Global stocks extended their selloff as investors continued to pare back risk positions, walking away with their profits from a strong year as geopolitical tensions rise.
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European stocks widely fell 1% Thursday, helping pressure U.S. equities-- which then sold off further in the last 90 minutes of trading after President Donald Trump said his Tuesday threat to unleash "fire and fury" on North Korea "maybe wasn't tough enough." U.S. indexes ultimately logged their biggest declines since May 17.
China raised the stakes with an editorial in the state-run Global Times late Thursday saying Beijing would intervene if there is a first strike against North Korea.
"This situation is beginning to develop into this generation's Cuban missile crisis," wrote ING's Robert Carnell in a morning note to clients.
Before their decline in recent days, Asian markets had logged some of the world's biggest gains this year. For some investors, the rising tensions between the U.S. and North Korea--and the typical late-summer slowdown in trading--are an opportunity to pull back and await developments.
"Market conditions were right for profit-taking" in stocks this week, said Alexander Ho Wan Lee, chief investment officer at Nimbus Capital Group.
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Stock benchmarks in South Korea, Hong Kong and Shanghai were all down more than 1.5% by midday, with Australia not far behind. Benchmarks in smaller markets elsewhere fell a bit less than 1%, while Japan's markets were closed for a holiday.
Korea's Kospi, which came into Friday on its first three-session losing streak since April--down 1.6% for that stretch--is poised to end the week at its lowest level since late May. Still, it started the day still up 16% for the year, which speaks to how strong Korean stocks, and many Asian markets, have been. Index giant Samsung Electronics is a major factor in the reversal, down 2.9% Friday and 6.5% for the week--its worst week since October.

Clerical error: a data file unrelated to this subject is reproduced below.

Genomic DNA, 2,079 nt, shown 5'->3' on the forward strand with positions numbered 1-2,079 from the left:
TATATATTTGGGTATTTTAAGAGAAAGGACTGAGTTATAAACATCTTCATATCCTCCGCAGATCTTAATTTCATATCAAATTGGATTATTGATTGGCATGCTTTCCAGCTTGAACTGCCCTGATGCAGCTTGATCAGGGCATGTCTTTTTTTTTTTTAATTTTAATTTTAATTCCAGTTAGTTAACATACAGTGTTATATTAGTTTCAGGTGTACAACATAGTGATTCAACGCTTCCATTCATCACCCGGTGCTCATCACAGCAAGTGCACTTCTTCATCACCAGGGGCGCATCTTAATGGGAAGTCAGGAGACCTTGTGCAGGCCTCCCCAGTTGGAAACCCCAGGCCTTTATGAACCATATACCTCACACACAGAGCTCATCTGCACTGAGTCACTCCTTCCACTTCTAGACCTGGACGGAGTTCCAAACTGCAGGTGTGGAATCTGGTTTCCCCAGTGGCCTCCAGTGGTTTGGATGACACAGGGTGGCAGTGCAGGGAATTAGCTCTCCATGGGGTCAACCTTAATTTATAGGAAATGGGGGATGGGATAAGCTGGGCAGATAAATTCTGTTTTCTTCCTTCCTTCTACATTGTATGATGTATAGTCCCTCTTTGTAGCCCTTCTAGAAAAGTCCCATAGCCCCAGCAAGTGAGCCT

Even hotter in 2017 has been Hong Kong. When trading ended Tuesday, the Hang Seng Index had risen in 19 of the past 22 sessions and was up more than 25% for the year. But it fell Wednesday and Thursday--its first consecutive down days in a month--and ended morning trading Friday down 1.9%. If that holds, it will be the market's biggest one-day drop since November.
Chinese messaging and social-gaming company Tencent, whose surge of about 70% this year was key to the Hang Seng's gains, is off 4% Friday.
Given the lack of sustained stock selling this year in much of the world--let alone large declines--concern that a market correction is at hand isn't a surprise, analysts say. Many pullbacks have quickly reversed before they reached the 10% mark that commonly denotes a correction.
But the current geopolitical situation could keep potential buyers on the sidelines for now, said Mr. Lee--in fact, he added, it is already keeping some out of Asian markets, despite robust recent quarterly results from companies in the region.
In China, selling deepened as Friday morning progressed. Beijing warned of irrational trading in metals after steel-rebar and aluminum futures in China hit five-year highs this week.
And when Japanese traders get back to their desks on Monday, stocks will need to catch up with not just Friday's regional weakness but fresh yen gains. The currency strengthened steadily during Thursday's European trading and gained further in Asia. The dollar fell below Yen109 for the first time since June.
Early signs are the selling isn't set to worsen at the start of U.S. trading.
Write to Kenan Machado at email@example.com
(END) Dow Jones Newswires
August 11, 2017 01:14 ET (05:14 GMT)